Getting to Maybe: How to Excel in Law School Exams 1st Edition, Kindle Edition
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- ASIN : B004Z1JT34
- Publisher : ; 1st edition (May 1, 1999)
- Publication date : May 1, 1999
- Language : English
- File size : 545 KB
- Text-to-Speech : Enabled
- Enhanced typesetting : Enabled
- X-Ray : Not Enabled
- Word Wise : Enabled
- Print length : 288 pages
- Lending : Not Enabled
- Best Sellers Rank: #47,778 in Kindle Store (See Top 100 in Kindle Store)
- Customer Reviews:
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Top reviews from the United States
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Where the book fails to be of help though, is with the IRAC method. I wholeheartedly agree that IRAC is a too-constrictive method of writing that tends to inhibit most students from really expressing what they know. Law professors largely want a mechanical recitation of rules followed by mechanical analysis, so law students spend hours and hours memorizing rules with the ultimate purpose of using them in an IRAC format. It's absurd, but that's the way it is. And this book simply dismisses the fact that lazy law professors love IRAC for the fact that it gives them a template from which they can read and score exams quickly.
But still, you can construct an IRAC using this method, it just doesn't lend itself seamlessly to it, which is pathetic--not with respect to GTM, but to the teaching and testing methods used by professors. If you don't believe me, and if you haven't already done so, go look at model bar answers from your state and see if they employ a rigid IRAC formula. They don't. And so to me, that's what this book was good for--being able to write bar exam quality answers that leave room for a different writing styles and methods of analysis.
If you're just starting law school, buy this book. If you're already in and still struggling, buy this book. If you're the king or queen of fastidious, multiple, anally retentive headers on your exams, read this book and go look at bar answers.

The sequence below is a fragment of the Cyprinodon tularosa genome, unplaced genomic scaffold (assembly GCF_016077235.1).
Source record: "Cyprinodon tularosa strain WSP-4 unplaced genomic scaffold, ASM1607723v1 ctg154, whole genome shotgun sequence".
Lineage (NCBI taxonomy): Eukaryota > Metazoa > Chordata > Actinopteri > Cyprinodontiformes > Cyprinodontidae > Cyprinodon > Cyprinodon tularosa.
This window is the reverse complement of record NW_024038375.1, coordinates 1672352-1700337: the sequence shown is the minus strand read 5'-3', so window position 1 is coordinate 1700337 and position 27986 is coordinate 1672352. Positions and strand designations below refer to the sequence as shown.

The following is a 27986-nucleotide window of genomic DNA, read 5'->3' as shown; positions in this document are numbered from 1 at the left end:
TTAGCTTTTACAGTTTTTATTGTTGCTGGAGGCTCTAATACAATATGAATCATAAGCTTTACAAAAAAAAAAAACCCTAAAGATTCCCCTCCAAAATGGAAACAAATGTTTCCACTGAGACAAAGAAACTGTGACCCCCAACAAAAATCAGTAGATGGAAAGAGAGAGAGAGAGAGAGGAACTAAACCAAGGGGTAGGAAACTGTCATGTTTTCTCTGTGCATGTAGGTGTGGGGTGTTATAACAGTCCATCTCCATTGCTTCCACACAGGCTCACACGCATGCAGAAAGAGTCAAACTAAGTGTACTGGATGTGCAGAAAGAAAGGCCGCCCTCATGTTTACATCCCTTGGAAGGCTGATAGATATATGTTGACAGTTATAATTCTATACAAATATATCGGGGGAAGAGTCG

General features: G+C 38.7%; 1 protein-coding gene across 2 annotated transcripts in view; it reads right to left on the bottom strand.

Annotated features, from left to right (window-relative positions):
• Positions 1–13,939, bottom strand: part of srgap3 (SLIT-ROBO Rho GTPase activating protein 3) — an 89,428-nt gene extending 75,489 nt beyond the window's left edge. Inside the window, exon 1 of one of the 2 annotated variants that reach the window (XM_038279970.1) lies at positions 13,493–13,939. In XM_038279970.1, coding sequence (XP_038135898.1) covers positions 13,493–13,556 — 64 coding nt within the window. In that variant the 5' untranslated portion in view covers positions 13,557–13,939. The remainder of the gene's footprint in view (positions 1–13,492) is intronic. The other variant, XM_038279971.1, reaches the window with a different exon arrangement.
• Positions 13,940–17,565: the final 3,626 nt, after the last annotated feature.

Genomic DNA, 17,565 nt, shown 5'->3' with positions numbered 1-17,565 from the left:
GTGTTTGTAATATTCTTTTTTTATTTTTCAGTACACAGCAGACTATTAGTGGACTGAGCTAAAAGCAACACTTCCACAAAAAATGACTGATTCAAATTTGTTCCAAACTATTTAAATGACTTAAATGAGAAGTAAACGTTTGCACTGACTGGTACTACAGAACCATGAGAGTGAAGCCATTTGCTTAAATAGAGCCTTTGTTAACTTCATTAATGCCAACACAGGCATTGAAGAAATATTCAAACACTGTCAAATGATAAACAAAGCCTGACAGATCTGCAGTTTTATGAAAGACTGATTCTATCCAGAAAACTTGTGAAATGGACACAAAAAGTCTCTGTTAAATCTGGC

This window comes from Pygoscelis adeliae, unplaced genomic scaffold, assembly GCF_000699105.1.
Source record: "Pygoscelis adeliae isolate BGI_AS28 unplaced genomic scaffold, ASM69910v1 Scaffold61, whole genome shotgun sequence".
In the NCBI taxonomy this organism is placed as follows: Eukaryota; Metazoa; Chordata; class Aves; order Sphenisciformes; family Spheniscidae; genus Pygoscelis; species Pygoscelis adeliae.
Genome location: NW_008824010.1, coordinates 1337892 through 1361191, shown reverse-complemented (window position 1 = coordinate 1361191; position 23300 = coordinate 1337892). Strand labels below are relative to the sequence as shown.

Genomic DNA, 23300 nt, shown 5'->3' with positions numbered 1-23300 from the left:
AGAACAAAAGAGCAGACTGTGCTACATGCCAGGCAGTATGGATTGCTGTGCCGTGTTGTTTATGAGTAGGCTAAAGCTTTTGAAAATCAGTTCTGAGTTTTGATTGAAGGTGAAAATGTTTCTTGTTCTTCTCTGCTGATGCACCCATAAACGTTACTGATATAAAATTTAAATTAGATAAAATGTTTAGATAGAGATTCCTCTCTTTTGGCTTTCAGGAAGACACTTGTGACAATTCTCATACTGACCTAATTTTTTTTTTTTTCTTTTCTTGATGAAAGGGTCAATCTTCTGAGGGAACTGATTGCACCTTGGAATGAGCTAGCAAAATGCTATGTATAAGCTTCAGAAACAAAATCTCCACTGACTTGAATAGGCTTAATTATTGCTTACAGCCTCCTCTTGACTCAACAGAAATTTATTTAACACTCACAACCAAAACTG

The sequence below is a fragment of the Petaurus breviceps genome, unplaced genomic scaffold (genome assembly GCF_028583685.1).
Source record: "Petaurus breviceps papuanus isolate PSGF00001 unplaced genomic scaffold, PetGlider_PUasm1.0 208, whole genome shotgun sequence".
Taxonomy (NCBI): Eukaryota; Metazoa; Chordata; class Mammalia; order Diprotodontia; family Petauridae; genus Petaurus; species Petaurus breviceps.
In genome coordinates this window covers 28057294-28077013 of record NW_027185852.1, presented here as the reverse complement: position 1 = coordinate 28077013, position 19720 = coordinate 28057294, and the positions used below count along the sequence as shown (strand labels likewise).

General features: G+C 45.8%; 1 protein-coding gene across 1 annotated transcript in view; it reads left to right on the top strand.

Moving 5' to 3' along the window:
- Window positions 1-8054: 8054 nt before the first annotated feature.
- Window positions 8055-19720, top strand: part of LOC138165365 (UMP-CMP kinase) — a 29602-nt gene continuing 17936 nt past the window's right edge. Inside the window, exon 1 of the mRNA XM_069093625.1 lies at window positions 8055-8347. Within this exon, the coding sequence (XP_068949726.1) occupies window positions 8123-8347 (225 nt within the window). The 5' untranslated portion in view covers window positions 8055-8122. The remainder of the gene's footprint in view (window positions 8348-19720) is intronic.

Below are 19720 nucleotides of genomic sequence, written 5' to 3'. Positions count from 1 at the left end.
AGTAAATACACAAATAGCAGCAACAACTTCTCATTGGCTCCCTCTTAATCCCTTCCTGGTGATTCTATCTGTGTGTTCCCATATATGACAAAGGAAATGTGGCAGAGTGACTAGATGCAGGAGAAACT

Might as well be called "It Depends," because lawyers are contextualists.
Do you really want to go 200k in debt though?
Or even 40k total debt at that safety school with the nice scholarships?
Is there something you're trying to prove?
It's all love on this end; I'm just trying to help you make the right decision, even if it puts you back at square one.
Give computer science another shot. Or business analytics. Heck, even video editing!
But if you really think law is suitable for you (and it may well be), then grab this book your 0L summer and crush 1L. You already know you're smart. Now you just have to work hard and take the right steps, which this book will outline for you.
Also you can negotiate scholarship amounts if you have leverageable offers from peer schools. Good luck, lost girl/boy/zem.
I guess I'll have to update you guys once I see my exams, but so far so good!
Top reviews from other countries
Book itself is thorough, almost to the point of redundancy, with a breezy, conversational tone. My biggest gripe is the lack of examples. The book's subtitle is 'How to excel in law school exams', but the main focus is on how to do well. I was rather hoping for suggestions of 'a C answer would go like this, a B answer like this, which would differ from the excellent A answer which would do this'. By lacking a contrast (I believe there's a single, early example of a paragraph answer which would get a pass), the book gives you things to think about to do well, but doesn't really help you move from one level to another.
Overall, the book does a good job lining out several formulas for successful exam writing. It provides useful examples to the reader that will probably result in better exam scores for those who understand what is expected of them on their first actual law school exams. However, past those first exams, readers will gain little from the content of this book. Like other readers and fellow "lawschoolers", it is my experience that at least half of your professors will discuss with you what they expect on their exams, and a few may even choose to outline the "sacred" IRAC method in class or on demand. Most students pick up what is expected of them from those teachings or by searching out past exams. Even reading case law may help students understand how they should answer an issue by demonstrating how learned judges apply their own ideas and argument to legal issues.
Most law students know after the first few trials what method works. After that, it is all about your work ethic and that thing located between your ears. The hardest working students are the ones who get the best grades, usually by preparing better than most others. Believe it or not, the problem of knowing how to write a law school exam disappears very quickly for those hardworking enough to search out the resources available to have meaningful, practical repetitions. Reading a book isn't likely to make you a better exam writer. You'll have to dig your hands into the clay before you can master the potter's wheel.
Save your time and money.